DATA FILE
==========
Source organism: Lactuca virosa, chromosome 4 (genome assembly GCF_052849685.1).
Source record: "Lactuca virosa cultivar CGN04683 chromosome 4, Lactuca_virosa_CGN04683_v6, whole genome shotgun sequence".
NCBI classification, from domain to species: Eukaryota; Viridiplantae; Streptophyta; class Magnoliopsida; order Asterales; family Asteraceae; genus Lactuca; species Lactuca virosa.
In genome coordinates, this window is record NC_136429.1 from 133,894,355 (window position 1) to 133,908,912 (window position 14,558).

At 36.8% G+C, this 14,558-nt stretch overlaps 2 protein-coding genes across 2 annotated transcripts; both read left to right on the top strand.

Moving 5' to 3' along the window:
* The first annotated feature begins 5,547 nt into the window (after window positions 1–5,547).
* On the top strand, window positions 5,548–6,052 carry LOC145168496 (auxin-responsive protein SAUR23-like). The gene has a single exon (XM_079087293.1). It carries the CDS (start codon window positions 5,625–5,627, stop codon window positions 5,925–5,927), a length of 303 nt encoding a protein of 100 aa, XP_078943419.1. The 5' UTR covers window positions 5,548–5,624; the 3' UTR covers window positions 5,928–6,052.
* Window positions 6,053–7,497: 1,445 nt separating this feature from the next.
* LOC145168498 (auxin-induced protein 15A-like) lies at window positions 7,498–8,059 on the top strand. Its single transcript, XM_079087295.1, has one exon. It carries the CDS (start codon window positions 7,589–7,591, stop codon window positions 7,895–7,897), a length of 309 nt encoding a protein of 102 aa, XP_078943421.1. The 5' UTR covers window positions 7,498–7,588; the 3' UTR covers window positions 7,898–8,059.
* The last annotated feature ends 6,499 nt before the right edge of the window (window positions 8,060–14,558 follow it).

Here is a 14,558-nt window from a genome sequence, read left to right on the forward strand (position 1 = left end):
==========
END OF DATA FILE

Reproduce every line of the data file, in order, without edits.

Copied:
Source organism: Lactuca virosa, chromosome 4 (genome assembly GCF_052849685.1).
Source record: "Lactuca virosa cultivar CGN04683 chromosome 4, Lactuca_virosa_CGN04683_v6, whole genome shotgun sequence".
NCBI classification, from domain to species: Eukaryota; Viridiplantae; Streptophyta; class Magnoliopsida; order Asterales; family Asteraceae; genus Lactuca; species Lactuca virosa.
In genome coordinates, this window is record NC_136429.1 from 133,894,355 (window position 1) to 133,908,912 (window position 14,558).

At 36.8% G+C, this 14,558-nt stretch overlaps 2 protein-coding genes across 2 annotated transcripts; both read left to right on the top strand.

Moving 5' to 3' along the window:
* The first annotated feature begins 5,547 nt into the window (after window positions 1–5,547).
* On the top strand, window positions 5,548–6,052 carry LOC145168496 (auxin-responsive protein SAUR23-like). The gene has a single exon (XM_079087293.1). It carries the CDS (start codon window positions 5,625–5,627, stop codon window positions 5,925–5,927), a length of 303 nt encoding a protein of 100 aa, XP_078943419.1. The 5' UTR covers window positions 5,548–5,624; the 3' UTR covers window positions 5,928–6,052.
* Window positions 6,053–7,497: 1,445 nt separating this feature from the next.
* LOC145168498 (auxin-induced protein 15A-like) lies at window positions 7,498–8,059 on the top strand. Its single transcript, XM_079087295.1, has one exon. It carries the CDS (start codon window positions 7,589–7,591, stop codon window positions 7,895–7,897), a length of 309 nt encoding a protein of 102 aa, XP_078943421.1. The 5' UTR covers window positions 7,498–7,588; the 3' UTR covers window positions 7,898–8,059.
* The last annotated feature ends 6,499 nt before the right edge of the window (window positions 8,060–14,558 follow it).

Here is a 14,558-nt window from a genome sequence, read left to right on the forward strand (position 1 = left end):